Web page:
4.18 / From the Archives: No Roadmap

Aesthetic Events in Occupation

By Elyse Mallouk October 31, 2011

Image: Los Angeles Urban Rangers. Critical Campout (2011). Courtesy of the Artists and Museum of Contemporary Art, Los Angeles. Photo: Christina Edwards.

Taking Form

Though not intended to coincide with Occupy Wall Street (OWS), the 2011 Creative Time Summit, Living as Form, took place on September 23, 2011, a week after the demonstrations began to materialize in New York’s financial district. The protesters at Liberty Plaza (Zuccotti Park) are motivated by manifold causes and constitute a range of official and unofficial groupings: underemployed post-graduates, union members, professional scholars, amateur philosophers, software engineers, and ironworkers. The movement’s persistence is matched by its capacity to repel summarization; its continued growth in the absence of an all-encompassing message suggests that its scattered nature is an asset, allowing people from diverse backgrounds with divergent aims to see themselves in it. Similarly, many of the speakers at this year’s summit on socially engaged practice identify themselves as artists, writers, curators, and scholars; they are also activists, journalists, radio hosts, and healthcare providers. Their practices bridge constrictive brackets, and their missions range from providing approachable care to altering preconceptions about the generation gap.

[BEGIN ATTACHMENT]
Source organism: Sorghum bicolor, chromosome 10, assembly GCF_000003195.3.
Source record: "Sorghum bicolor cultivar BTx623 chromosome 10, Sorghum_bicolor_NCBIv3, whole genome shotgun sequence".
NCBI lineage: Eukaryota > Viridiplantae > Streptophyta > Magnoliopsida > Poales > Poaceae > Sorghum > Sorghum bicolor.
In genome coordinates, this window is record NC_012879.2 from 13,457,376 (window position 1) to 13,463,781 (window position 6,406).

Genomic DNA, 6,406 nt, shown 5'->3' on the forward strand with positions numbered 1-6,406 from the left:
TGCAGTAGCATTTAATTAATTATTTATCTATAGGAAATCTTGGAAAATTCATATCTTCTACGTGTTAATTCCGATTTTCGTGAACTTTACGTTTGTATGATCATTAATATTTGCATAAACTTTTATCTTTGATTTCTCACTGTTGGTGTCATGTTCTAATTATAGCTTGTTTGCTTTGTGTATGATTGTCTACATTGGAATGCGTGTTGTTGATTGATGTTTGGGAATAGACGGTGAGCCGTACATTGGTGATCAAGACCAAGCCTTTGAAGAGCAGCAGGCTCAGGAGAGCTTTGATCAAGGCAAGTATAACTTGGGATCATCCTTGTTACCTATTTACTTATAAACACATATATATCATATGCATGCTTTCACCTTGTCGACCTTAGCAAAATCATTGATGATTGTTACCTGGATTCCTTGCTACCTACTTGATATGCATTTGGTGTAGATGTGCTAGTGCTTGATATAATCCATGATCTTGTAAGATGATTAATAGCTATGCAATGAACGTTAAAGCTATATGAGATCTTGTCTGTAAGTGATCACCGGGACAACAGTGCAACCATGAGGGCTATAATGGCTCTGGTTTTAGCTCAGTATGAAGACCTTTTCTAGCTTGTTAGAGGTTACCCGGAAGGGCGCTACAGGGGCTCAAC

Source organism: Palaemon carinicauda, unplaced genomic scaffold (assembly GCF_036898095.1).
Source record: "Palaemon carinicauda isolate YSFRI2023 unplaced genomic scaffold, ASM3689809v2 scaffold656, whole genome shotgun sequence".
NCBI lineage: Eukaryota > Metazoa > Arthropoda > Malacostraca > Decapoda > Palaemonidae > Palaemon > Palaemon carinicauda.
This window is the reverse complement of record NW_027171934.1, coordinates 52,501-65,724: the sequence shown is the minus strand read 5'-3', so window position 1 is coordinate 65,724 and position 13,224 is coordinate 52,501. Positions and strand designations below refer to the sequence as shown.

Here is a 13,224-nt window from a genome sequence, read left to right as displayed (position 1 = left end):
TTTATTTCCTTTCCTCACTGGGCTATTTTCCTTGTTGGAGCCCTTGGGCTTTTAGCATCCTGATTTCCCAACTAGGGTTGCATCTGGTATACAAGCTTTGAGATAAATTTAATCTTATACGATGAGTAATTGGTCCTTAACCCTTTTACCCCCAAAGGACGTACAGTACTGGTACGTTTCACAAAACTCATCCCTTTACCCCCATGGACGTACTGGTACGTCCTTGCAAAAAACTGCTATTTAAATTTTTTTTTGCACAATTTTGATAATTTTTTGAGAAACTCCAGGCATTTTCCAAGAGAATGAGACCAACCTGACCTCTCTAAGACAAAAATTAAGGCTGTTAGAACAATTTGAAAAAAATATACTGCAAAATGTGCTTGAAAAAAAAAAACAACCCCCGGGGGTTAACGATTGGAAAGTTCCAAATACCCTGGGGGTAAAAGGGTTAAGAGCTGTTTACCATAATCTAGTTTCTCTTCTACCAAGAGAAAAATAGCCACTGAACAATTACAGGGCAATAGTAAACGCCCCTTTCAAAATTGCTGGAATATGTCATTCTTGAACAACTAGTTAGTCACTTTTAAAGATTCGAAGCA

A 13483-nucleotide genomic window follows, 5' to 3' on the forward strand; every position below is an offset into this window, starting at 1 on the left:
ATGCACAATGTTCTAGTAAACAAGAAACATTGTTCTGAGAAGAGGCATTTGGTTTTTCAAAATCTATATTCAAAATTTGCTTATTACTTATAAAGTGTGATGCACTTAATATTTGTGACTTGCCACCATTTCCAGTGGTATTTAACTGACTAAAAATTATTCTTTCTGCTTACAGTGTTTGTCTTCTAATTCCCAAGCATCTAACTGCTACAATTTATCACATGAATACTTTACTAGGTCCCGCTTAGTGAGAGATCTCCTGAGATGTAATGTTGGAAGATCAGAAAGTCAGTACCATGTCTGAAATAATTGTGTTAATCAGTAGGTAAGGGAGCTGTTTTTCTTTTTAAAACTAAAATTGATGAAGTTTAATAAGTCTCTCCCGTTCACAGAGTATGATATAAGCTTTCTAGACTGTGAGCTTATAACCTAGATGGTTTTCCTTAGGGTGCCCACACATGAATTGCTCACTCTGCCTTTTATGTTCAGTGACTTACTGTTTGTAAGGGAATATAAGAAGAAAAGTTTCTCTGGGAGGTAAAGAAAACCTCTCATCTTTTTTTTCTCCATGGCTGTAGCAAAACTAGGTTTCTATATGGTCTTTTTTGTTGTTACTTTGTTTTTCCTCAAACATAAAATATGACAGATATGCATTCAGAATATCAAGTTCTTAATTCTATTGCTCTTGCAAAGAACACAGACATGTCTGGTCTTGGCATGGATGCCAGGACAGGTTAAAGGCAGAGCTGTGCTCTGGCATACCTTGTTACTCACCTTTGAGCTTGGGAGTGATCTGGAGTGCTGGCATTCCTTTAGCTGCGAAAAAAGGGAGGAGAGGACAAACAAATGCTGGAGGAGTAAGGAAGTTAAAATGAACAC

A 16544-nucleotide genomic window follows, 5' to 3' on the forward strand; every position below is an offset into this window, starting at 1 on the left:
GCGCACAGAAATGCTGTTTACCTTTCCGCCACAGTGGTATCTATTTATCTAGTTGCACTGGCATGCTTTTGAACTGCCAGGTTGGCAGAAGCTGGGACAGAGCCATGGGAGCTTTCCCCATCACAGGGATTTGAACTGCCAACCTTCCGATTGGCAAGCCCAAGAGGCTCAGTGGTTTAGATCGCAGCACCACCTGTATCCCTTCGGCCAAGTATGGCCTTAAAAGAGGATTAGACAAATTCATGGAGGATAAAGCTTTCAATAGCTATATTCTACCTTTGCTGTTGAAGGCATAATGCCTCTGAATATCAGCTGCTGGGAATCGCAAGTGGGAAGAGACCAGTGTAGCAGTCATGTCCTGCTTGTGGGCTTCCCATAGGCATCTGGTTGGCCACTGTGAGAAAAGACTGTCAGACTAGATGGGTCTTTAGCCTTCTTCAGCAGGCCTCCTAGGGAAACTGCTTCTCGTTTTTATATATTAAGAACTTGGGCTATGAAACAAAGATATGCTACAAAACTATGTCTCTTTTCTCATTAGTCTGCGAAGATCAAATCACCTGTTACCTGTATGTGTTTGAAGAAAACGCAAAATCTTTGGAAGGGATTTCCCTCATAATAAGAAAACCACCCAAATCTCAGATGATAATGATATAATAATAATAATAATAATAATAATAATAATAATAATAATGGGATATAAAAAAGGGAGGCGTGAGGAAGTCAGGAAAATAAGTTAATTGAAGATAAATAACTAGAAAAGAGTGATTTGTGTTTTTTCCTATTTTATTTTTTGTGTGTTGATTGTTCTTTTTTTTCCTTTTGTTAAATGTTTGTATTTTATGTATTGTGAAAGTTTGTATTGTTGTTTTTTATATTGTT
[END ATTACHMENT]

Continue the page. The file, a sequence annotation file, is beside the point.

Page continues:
The summit opened with the sound of economic crisis: L.A.-based performance group My Barbarian asked audience members to hum notes signaling different levels of employment and healthcare coverage; a repeated slap on the leg indicated that none of the offered categories applied. Nick Szuberla of Appalshop, a media collective based in Whitesburg, Kentucky, presented a national program called Thousand Kites that encourages communication between people inside and outside the penal system via radio, web, video, and mail. A chess game conducted over radio and through the mail lasted months. Narratives detailing excessive violence and racism in supermax prisons were made public. Moscow-based collective Voina showed video in which the group dodged police, hastily splashing buckets of white paint on a St. Petersburg drawbridge. When the bridge was raised minutes later, a monumental, scrawled phallus pointed to the headquarters of the Federal Security Service, the organization that replaced the KGB.